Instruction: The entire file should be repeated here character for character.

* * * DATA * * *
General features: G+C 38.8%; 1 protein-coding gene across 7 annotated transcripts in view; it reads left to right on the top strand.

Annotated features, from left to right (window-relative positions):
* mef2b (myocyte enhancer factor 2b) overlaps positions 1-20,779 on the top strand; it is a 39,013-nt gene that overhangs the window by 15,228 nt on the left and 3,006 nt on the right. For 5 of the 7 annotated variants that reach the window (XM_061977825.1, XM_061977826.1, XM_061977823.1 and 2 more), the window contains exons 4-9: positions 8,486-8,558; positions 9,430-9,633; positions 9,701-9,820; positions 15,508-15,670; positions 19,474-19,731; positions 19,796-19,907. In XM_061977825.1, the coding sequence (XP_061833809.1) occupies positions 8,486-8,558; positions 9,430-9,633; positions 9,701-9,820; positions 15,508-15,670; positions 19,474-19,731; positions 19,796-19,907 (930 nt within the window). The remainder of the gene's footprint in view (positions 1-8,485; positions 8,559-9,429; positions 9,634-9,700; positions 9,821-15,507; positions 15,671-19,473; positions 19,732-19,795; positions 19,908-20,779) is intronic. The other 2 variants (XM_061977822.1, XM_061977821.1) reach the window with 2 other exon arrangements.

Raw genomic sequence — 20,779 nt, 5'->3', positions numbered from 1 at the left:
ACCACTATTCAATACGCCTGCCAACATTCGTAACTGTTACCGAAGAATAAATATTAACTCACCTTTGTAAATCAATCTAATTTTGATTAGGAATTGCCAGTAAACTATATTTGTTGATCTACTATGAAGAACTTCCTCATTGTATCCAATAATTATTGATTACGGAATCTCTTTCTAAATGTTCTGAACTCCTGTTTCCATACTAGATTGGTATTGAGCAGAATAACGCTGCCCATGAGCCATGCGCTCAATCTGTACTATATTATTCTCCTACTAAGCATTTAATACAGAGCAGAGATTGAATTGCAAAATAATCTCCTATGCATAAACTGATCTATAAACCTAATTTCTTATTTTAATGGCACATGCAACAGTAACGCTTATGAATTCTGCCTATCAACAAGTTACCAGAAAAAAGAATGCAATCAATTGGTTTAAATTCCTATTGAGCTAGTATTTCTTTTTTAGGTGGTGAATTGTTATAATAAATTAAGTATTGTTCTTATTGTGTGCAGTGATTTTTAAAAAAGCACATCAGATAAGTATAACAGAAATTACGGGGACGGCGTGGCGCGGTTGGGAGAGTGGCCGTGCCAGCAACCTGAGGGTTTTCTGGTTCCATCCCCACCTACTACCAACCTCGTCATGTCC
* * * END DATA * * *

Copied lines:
General features: G+C 38.8%; 1 protein-coding gene across 7 annotated transcripts in view; it reads left to right on the top strand.

Annotated features, from left to right (window-relative positions):
* mef2b (myocyte enhancer factor 2b) overlaps positions 1-20,779 on the top strand; it is a 39,013-nt gene that overhangs the window by 15,228 nt on the left and 3,006 nt on the right. For 5 of the 7 annotated variants that reach the window (XM_061977825.1, XM_061977826.1, XM_061977823.1 and 2 more), the window contains exons 4-9: positions 8,486-8,558; positions 9,430-9,633; positions 9,701-9,820; positions 15,508-15,670; positions 19,474-19,731; positions 19,796-19,907. In XM_061977825.1, the coding sequence (XP_061833809.1) occupies positions 8,486-8,558; positions 9,430-9,633; positions 9,701-9,820; positions 15,508-15,670; positions 19,474-19,731; positions 19,796-19,907 (930 nt within the window). The remainder of the gene's footprint in view (positions 1-8,485; positions 8,559-9,429; positions 9,634-9,700; positions 9,821-15,507; positions 15,671-19,473; positions 19,732-19,795; positions 19,908-20,779) is intronic. The other 2 variants (XM_061977822.1, XM_061977821.1) reach the window with 2 other exon arrangements.

Raw genomic sequence — 20,779 nt, 5'->3', positions numbered from 1 at the left:
ACCACTATTCAATACGCCTGCCAACATTCGTAACTGTTACCGAAGAATAAATATTAACTCACCTTTGTAAATCAATCTAATTTTGATTAGGAATTGCCAGTAAACTATATTTGTTGATCTACTATGAAGAACTTCCTCATTGTATCCAATAATTATTGATTACGGAATCTCTTTCTAAATGTTCTGAACTCCTGTTTCCATACTAGATTGGTATTGAGCAGAATAACGCTGCCCATGAGCCATGCGCTCAATCTGTACTATATTATTCTCCTACTAAGCATTTAATACAGAGCAGAGATTGAATTGCAAAATAATCTCCTATGCATAAACTGATCTATAAACCTAATTTCTTATTTTAATGGCACATGCAACAGTAACGCTTATGAATTCTGCCTATCAACAAGTTACCAGAAAAAAGAATGCAATCAATTGGTTTAAATTCCTATTGAGCTAGTATTTCTTTTTTAGGTGGTGAATTGTTATAATAAATTAAGTATTGTTCTTATTGTGTGCAGTGATTTTTAAAAAAGCACATCAGATAAGTATAACAGAAATTACGGGGACGGCGTGGCGCGGTTGGGAGAGTGGCCGTGCCAGCAACCTGAGGGTTTTCTGGTTCCATCCCCACCTACTACCAACCTCGTCATGTCC